Japan asks U.S. military to stay on base to stop COVID spread
Japan's foreign minister asked Secretary of State Antony Blinken in a call Thursday for American soldiers to remain inside their bases in response to a recent increase in COVID-19 infections around U.S. military facilities, according to AP.
Why it matters: Prime Minister Fumio Kishida said Thursday he asked Foreign Minister Yoshimasa Hayashi to make the request for stronger restrictions on the bases because he was dissatisfied with the U.S. military's response to the spread of the virus, according to the Wall Street Journal.
- The same day, U.S. Forces Japan implemented stricter mitigation measures for all military installations in Japan. The move includes a mask mandate, a required coronavirus test upon arrival in Japan and restricting movement until testing negative.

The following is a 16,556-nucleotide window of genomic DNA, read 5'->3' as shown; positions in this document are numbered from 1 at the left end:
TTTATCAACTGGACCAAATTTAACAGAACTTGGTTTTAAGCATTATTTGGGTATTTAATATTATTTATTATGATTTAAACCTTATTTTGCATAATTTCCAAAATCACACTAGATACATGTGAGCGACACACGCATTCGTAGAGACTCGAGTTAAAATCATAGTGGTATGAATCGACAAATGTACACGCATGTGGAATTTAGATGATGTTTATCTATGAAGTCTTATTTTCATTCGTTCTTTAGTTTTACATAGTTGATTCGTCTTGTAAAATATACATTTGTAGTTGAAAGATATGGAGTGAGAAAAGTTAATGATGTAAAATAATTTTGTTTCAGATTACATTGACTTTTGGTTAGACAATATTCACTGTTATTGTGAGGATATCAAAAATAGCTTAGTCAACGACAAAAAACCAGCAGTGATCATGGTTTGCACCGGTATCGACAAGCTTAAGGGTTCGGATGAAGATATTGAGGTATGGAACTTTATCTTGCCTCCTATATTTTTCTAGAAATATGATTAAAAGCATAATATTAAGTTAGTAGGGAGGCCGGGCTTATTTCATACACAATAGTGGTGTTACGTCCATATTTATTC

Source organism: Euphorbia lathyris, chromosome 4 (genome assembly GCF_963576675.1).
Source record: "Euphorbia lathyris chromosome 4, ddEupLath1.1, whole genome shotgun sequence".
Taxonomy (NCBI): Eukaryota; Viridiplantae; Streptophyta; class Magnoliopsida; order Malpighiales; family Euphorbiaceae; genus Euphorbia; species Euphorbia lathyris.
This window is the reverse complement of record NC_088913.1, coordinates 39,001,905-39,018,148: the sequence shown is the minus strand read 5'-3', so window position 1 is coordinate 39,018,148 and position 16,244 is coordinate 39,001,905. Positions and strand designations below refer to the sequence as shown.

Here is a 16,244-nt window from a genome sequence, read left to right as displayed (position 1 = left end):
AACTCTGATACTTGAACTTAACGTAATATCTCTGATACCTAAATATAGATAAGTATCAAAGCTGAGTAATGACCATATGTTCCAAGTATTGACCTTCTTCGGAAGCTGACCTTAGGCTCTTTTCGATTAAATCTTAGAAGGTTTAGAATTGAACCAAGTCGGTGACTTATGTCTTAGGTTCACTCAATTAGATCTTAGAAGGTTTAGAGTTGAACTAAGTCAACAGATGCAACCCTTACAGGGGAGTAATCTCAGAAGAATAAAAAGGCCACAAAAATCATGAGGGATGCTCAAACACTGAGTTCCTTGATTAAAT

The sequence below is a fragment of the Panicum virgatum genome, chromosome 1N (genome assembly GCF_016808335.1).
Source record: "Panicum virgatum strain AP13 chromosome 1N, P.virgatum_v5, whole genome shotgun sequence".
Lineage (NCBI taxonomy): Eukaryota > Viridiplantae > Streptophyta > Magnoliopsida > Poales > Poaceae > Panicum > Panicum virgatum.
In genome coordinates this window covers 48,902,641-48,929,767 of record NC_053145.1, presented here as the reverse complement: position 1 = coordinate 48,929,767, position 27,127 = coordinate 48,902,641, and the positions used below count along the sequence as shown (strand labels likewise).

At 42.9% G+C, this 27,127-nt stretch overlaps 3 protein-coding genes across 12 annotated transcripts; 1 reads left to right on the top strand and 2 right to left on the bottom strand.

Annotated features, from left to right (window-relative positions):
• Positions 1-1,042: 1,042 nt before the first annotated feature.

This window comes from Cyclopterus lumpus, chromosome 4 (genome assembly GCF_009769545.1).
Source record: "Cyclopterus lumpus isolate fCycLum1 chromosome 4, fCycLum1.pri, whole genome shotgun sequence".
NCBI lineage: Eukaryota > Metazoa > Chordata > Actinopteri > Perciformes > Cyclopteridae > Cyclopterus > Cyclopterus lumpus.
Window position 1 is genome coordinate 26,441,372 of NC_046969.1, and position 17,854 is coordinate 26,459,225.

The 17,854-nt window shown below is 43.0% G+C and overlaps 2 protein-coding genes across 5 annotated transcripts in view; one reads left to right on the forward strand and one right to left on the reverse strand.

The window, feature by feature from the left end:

By the numbers: Okinawa, home to 32 U.S. military facilities, reported at least 981 new coronavirus cases on Thursday, though there were zero new cases on some days in December, according to AP.
- Okinawa Gov. Denny Tamaki said U.S. soldiers were responsible for the increased number of cases and asked the national government to strengthen the prefecture's virus restrictions.
The big picture: In a readout of the call published Thursday, the State Department did not mention Hayashi's request but said he and Blinken "expressed their shared commitment to combatting and recovering from the COVID-19 pandemic."